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Ah, fall—sunny days and good new books pouring in. Each autumn, publishers put out their best hopes for blockbuster holiday books, and food writing and cookbooks make great gifts, so there are lots of fresh titles being unpacked right now.
It looks like a promising fall line-up, including new celebrity books (Jamie Oliver, Jacques Pepin), a few strong restaurant books (A16, Alinea of Chicago, Chez Panisse), and a few technical guides (like The Flavor Bible by Page/Dornenberg and Cooking by molecular gastronomist Herve This). You’ll hear more about a few of them in the coming months, but for me, the quirky winner of the fall cookbooks (so far) is Eat Me: the Food and Philosophy of Kenny Shopsin.
Though he’d never use this language, his restaurant is an old-fashioned spin on the Slow Food idea: his place is a family joint with lots of regulars and lively conversations.
Take his rules, for example:
1. Limit of four people per group;
2. No cell phone use; and
3. One entrée per person minimum.
He states that “large parties are no funâ¦ they’re an entity unto themselves,” instead of being part of the organic flow among customers, cooks, and wait staff. He explains that the cell phone use rule shouldn’t even need to be stated. And he shares that thanks to the restaurant’s unique vibe, so many people liked to just hang out and soak it in that it was killing his business. He also shows a willingness to bend the rules, has a propensity to kick people out if he doesn’t like them, and, most importantly, maintains a lack of culinary dogma.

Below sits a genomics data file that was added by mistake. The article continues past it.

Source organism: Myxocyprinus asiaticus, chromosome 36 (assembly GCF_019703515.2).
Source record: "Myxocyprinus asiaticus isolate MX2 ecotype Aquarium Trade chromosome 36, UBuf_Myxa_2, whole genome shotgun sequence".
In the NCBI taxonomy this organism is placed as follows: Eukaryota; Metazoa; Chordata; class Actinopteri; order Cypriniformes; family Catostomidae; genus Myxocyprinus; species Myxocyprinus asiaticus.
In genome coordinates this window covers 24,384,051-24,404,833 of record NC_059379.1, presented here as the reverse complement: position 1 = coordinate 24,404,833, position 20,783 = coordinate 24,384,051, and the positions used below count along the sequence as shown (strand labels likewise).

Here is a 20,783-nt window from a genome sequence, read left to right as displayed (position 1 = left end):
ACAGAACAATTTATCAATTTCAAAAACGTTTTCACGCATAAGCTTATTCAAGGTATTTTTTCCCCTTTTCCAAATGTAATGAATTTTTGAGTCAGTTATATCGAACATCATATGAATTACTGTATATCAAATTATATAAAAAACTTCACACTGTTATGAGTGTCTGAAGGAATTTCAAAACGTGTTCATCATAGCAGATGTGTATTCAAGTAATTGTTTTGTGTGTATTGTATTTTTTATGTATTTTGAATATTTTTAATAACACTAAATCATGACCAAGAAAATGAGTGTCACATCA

As for the food and recipes, it’s eclectic home cooking: Mexican Cesar salad, Mac and Cheese Pancakes, the Chicken-Fried Hamburger, the Thai Cobb. And sometimes it’s more fun to read about a dish than to cook it; here’s his blurb on the Thai Cobb:
“Once I had the name, I thought about what a Thai guy in Thailand would do faced with the challenge of making a Cobb salad. I determined that he wouldn’t have bacon, so he would substitute coconut, another high-fat, high-flavor ingredient. He would put some cilantro in there to give it that fresh Asian flavor. And he would probably use curry paste in the dressing because he probably puts that stuff in everything. I added the blue cheese because I think if you’re going to make a Cobb salad, no matter where you are, you are going to have to figure out how to get some blue cheese in it or it is not going to be a Cobb.”
It’s just a charming book, with old photos of his young children in the sink, on the counter, in the drink fridge. The kind of place you can’t start from scratch now even if you think and know and feel that it’s the perfect concept for a warm neighborhood joint. Thank Bacchus there are a few of these places left and, for those of us unable to get to Greenwich Village very often, thank Bacchus this book captured the spirit and recipes of this old-school restaurateur. Enjoy!
Thank you for reading.